The 1907 Autocycle was essentially a 45-mph bike with training wheels
Was the 1907 Autocycle a diamond in the rough? Considering it lasted only one model year and no one ever tried to replicate its unusual design, probably not. The Autocycle was definitely unique, however, especially when it came to wheel configuration.
Built by the Vandegrift Automobile Company of Philadelphia, the odd-looking vehicle had four wire wheels arranged in a diamond pattern, with one wheel in front, two slightly smaller wheels on the sides, and one in the rear. The wheel arrangement was designed to give the Autocycle a short turning radius.
A news story at the time reported that James N. Vandegrift—with the assistance of Henry G. Morris and Pedro G. Salom, who previously built electric vehicles—created his Autocycle “on the principle of the bicycle,” which explains its name. Power was supplied to the rear wheel by a six-horsepower, two-cylinder, air-cooled gasoline engine. The 380-pound, two-passenger Autocycle was steered via its front wheel. Maximum speed was estimated at 45 mph.
“This vehicle will carry readily a heavy person who might persist in sitting upon one side instead of at the middle of the vehicle,” Vandegrift told trade magazine The Horseless Age in 1907. “A true bicycle condition is, of course, only realized when the vehicle is perfectly balanced and the weights are equalized, and under this condition the highest speed is attained with practically no weight upon the balance wheels. In practice, however, it is found that an excess of 125 to 200 pounds in weight on either side of the vehicle makes little material difference in operation, and may be readily compensated for by the check spring device upon the balance axle. The links in connection with the balance springs allow the small side wheels to follow depressions and irregularities, thus remaining in contact with the surface of the highway even when they carry no weight.”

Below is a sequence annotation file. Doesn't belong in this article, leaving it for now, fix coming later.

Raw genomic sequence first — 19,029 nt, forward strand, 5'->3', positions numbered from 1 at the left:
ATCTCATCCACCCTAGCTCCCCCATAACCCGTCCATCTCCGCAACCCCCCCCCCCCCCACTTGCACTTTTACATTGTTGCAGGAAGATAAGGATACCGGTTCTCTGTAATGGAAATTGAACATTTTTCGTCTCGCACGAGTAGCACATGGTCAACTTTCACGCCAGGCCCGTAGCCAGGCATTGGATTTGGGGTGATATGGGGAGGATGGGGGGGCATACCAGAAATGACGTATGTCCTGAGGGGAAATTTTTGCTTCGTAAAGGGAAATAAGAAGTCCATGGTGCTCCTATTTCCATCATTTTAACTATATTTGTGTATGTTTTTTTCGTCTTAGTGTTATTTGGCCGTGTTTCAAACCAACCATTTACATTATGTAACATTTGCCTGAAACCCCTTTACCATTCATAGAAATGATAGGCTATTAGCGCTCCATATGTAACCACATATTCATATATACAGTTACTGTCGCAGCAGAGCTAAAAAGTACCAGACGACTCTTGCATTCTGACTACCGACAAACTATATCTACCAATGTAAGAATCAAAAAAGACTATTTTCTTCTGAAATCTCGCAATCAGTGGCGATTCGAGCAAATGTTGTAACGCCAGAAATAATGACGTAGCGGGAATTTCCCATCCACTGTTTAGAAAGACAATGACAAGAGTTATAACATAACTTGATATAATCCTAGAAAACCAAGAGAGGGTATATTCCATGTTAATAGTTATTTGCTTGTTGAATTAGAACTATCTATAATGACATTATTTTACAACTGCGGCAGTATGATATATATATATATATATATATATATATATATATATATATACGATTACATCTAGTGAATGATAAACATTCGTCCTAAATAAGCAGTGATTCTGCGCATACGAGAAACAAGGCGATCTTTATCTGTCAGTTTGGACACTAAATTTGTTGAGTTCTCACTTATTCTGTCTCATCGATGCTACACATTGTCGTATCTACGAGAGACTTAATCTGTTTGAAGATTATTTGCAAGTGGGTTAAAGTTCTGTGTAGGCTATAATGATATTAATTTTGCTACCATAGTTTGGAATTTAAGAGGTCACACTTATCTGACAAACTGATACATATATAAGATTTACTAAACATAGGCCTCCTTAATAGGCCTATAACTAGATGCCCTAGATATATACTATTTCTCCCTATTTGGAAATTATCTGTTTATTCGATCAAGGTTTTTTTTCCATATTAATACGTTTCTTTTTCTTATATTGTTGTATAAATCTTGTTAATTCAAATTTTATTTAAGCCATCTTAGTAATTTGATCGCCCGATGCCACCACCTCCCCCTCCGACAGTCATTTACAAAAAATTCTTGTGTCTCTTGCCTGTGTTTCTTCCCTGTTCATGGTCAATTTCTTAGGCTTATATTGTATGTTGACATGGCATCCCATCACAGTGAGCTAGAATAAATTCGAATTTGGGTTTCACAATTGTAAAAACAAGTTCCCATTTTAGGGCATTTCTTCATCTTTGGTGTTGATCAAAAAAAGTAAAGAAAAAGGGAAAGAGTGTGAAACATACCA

In other words, the Autocycle’s smaller side wheels were simply there to help balance the vehicle, much like training wheels on a bicycle. Although the design seemed logical in theory, it worked best on paved city streets but struggled on rough and rutted roads, where the side wheels made it more difficult to maneuver.
There is no record of how many Autocycles were built before Vandegrift threw in the towel. Ironically, a motorcycle with a similar name—the Excelsior Auto-Cycle—found success during the same era.
We’re guessing people found little need for a motorbike with training wheels.